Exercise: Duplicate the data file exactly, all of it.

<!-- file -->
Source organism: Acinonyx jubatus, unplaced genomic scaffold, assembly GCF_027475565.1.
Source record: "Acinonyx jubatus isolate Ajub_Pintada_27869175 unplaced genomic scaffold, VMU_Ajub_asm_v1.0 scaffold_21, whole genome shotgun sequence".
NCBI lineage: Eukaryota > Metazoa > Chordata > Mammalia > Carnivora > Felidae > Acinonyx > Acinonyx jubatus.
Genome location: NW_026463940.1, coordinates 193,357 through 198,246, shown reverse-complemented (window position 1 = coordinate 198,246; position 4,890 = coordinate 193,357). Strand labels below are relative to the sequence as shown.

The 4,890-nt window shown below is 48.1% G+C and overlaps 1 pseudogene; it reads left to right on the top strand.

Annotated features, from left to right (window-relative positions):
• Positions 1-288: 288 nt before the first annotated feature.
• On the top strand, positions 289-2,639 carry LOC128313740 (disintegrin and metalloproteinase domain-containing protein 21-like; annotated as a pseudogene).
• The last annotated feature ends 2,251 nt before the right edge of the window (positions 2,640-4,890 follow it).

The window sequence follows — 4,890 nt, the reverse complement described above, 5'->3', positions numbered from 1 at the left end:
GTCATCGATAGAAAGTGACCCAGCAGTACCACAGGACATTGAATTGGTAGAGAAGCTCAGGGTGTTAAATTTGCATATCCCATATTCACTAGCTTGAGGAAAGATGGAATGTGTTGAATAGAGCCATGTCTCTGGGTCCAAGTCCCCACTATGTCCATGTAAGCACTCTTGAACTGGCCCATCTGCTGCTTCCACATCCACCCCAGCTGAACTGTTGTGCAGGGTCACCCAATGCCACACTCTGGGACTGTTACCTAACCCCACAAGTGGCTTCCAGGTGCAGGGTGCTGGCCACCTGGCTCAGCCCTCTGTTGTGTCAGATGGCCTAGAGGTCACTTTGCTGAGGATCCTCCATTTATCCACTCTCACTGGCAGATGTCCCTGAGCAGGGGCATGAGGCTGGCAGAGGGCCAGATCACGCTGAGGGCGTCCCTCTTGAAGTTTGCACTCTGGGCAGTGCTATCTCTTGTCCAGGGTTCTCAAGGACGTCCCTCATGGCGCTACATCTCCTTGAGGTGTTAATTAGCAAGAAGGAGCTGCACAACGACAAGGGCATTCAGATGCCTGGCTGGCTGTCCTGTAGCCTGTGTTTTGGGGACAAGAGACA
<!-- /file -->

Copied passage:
Source organism: Acinonyx jubatus, unplaced genomic scaffold, assembly GCF_027475565.1.
Source record: "Acinonyx jubatus isolate Ajub_Pintada_27869175 unplaced genomic scaffold, VMU_Ajub_asm_v1.0 scaffold_21, whole genome shotgun sequence".
NCBI lineage: Eukaryota > Metazoa > Chordata > Mammalia > Carnivora > Felidae > Acinonyx > Acinonyx jubatus.
Genome location: NW_026463940.1, coordinates 193,357 through 198,246, shown reverse-complemented (window position 1 = coordinate 198,246; position 4,890 = coordinate 193,357). Strand labels below are relative to the sequence as shown.

The 4,890-nt window shown below is 48.1% G+C and overlaps 1 pseudogene; it reads left to right on the top strand.

Annotated features, from left to right (window-relative positions):
• Positions 1-288: 288 nt before the first annotated feature.
• On the top strand, positions 289-2,639 carry LOC128313740 (disintegrin and metalloproteinase domain-containing protein 21-like; annotated as a pseudogene).
• The last annotated feature ends 2,251 nt before the right edge of the window (positions 2,640-4,890 follow it).

The window sequence follows — 4,890 nt, the reverse complement described above, 5'->3', positions numbered from 1 at the left end:
GTCATCGATAGAAAGTGACCCAGCAGTACCACAGGACATTGAATTGGTAGAGAAGCTCAGGGTGTTAAATTTGCATATCCCATATTCACTAGCTTGAGGAAAGATGGAATGTGTTGAATAGAGCCATGTCTCTGGGTCCAAGTCCCCACTATGTCCATGTAAGCACTCTTGAACTGGCCCATCTGCTGCTTCCACATCCACCCCAGCTGAACTGTTGTGCAGGGTCACCCAATGCCACACTCTGGGACTGTTACCTAACCCCACAAGTGGCTTCCAGGTGCAGGGTGCTGGCCACCTGGCTCAGCCCTCTGTTGTGTCAGATGGCCTAGAGGTCACTTTGCTGAGGATCCTCCATTTATCCACTCTCACTGGCAGATGTCCCTGAGCAGGGGCATGAGGCTGGCAGAGGGCCAGATCACGCTGAGGGCGTCCCTCTTGAAGTTTGCACTCTGGGCAGTGCTATCTCTTGTCCAGGGTTCTCAAGGACGTCCCTCATGGCGCTACATCTCCTTGAGGTGTTAATTAGCAAGAAGGAGCTGCACAACGACAAGGGCATTCAGATGCCTGGCTGGCTGTCCTGTAGCCTGTGTTTTGGGGACAAGAGACA